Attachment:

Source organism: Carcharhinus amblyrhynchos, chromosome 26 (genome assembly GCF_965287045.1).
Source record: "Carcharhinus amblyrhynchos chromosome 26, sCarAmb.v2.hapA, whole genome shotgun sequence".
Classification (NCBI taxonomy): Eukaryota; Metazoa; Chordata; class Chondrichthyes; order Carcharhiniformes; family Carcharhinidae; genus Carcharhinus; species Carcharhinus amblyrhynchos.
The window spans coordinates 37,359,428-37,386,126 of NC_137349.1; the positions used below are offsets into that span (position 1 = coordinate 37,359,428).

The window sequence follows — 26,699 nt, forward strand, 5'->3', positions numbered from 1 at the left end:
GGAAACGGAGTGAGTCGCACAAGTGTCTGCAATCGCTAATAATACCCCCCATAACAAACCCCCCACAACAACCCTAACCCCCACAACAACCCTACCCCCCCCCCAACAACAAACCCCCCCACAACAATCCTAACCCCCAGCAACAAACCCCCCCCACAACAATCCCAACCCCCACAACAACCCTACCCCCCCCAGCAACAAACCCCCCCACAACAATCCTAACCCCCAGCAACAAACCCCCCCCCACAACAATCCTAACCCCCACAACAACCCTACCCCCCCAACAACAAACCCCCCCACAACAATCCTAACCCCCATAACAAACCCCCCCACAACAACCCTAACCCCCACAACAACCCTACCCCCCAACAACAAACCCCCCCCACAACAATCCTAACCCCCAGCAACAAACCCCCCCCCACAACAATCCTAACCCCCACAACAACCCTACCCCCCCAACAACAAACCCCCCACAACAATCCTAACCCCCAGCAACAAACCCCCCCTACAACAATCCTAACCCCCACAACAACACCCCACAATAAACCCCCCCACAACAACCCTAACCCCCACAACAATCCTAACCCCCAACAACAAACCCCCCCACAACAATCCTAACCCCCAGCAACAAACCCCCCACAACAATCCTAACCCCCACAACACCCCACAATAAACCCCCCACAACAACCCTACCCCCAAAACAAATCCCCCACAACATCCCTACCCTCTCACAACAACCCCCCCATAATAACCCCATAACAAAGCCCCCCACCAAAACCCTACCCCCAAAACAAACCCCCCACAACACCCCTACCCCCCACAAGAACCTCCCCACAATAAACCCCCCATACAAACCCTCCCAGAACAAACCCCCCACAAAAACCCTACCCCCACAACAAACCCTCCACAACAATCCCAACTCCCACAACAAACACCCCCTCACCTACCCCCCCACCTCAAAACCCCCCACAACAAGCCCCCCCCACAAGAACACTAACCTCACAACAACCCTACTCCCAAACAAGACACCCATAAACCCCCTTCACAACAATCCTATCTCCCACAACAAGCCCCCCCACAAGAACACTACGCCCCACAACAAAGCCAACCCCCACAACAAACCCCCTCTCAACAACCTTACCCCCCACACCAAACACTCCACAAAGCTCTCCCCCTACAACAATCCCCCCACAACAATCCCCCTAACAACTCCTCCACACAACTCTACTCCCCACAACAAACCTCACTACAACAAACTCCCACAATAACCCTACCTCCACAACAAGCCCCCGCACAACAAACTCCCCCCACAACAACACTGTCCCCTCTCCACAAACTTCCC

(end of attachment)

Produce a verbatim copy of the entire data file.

Source organism: Carcharhinus amblyrhynchos, chromosome 26 (genome assembly GCF_965287045.1).
Source record: "Carcharhinus amblyrhynchos chromosome 26, sCarAmb.v2.hapA, whole genome shotgun sequence".
Classification (NCBI taxonomy): Eukaryota; Metazoa; Chordata; class Chondrichthyes; order Carcharhiniformes; family Carcharhinidae; genus Carcharhinus; species Carcharhinus amblyrhynchos.
The window spans coordinates 37,359,428-37,386,126 of NC_137349.1; the positions used below are offsets into that span (position 1 = coordinate 37,359,428).

The window sequence follows — 26,699 nt, forward strand, 5'->3', positions numbered from 1 at the left end:
GGAAACGGAGTGAGTCGCACAAGTGTCTGCAATCGCTAATAATACCCCCCATAACAAACCCCCCACAACAACCCTAACCCCCACAACAACCCTACCCCCCCCCCAACAACAAACCCCCCCACAACAATCCTAACCCCCAGCAACAAACCCCCCCCACAACAATCCCAACCCCCACAACAACCCTACCCCCCCCAGCAACAAACCCCCCCACAACAATCCTAACCCCCAGCAACAAACCCCCCCCCACAACAATCCTAACCCCCACAACAACCCTACCCCCCCAACAACAAACCCCCCCACAACAATCCTAACCCCCATAACAAACCCCCCCACAACAACCCTAACCCCCACAACAACCCTACCCCCCAACAACAAACCCCCCCCACAACAATCCTAACCCCCAGCAACAAACCCCCCCCCACAACAATCCTAACCCCCACAACAACCCTACCCCCCCAACAACAAACCCCCCACAACAATCCTAACCCCCAGCAACAAACCCCCCCTACAACAATCCTAACCCCCACAACAACACCCCACAATAAACCCCCCCACAACAACCCTAACCCCCACAACAATCCTAACCCCCAACAACAAACCCCCCCACAACAATCCTAACCCCCAGCAACAAACCCCCCACAACAATCCTAACCCCCACAACACCCCACAATAAACCCCCCACAACAACCCTACCCCCAAAACAAATCCCCCACAACATCCCTACCCTCTCACAACAACCCCCCCATAATAACCCCATAACAAAGCCCCCCACCAAAACCCTACCCCCAAAACAAACCCCCCACAACACCCCTACCCCCCACAAGAACCTCCCCACAATAAACCCCCCATACAAACCCTCCCAGAACAAACCCCCCACAAAAACCCTACCCCCACAACAAACCCTCCACAACAATCCCAACTCCCACAACAAACACCCCCTCACCTACCCCCCCACCTCAAAACCCCCCACAACAAGCCCCCCCCACAAGAACACTAACCTCACAACAACCCTACTCCCAAACAAGACACCCATAAACCCCCTTCACAACAATCCTATCTCCCACAACAAGCCCCCCCACAAGAACACTACGCCCCACAACAAAGCCAACCCCCACAACAAACCCCCTCTCAACAACCTTACCCCCCACACCAAACACTCCACAAAGCTCTCCCCCTACAACAATCCCCCCACAACAATCCCCCTAACAACTCCTCCACACAACTCTACTCCCCACAACAAACCTCACTACAACAAACTCCCACAATAACCCTACCTCCACAACAAGCCCCCGCACAACAAACTCCCCCCACAACAACACTGTCCCCTCTCCACAAACTTCCC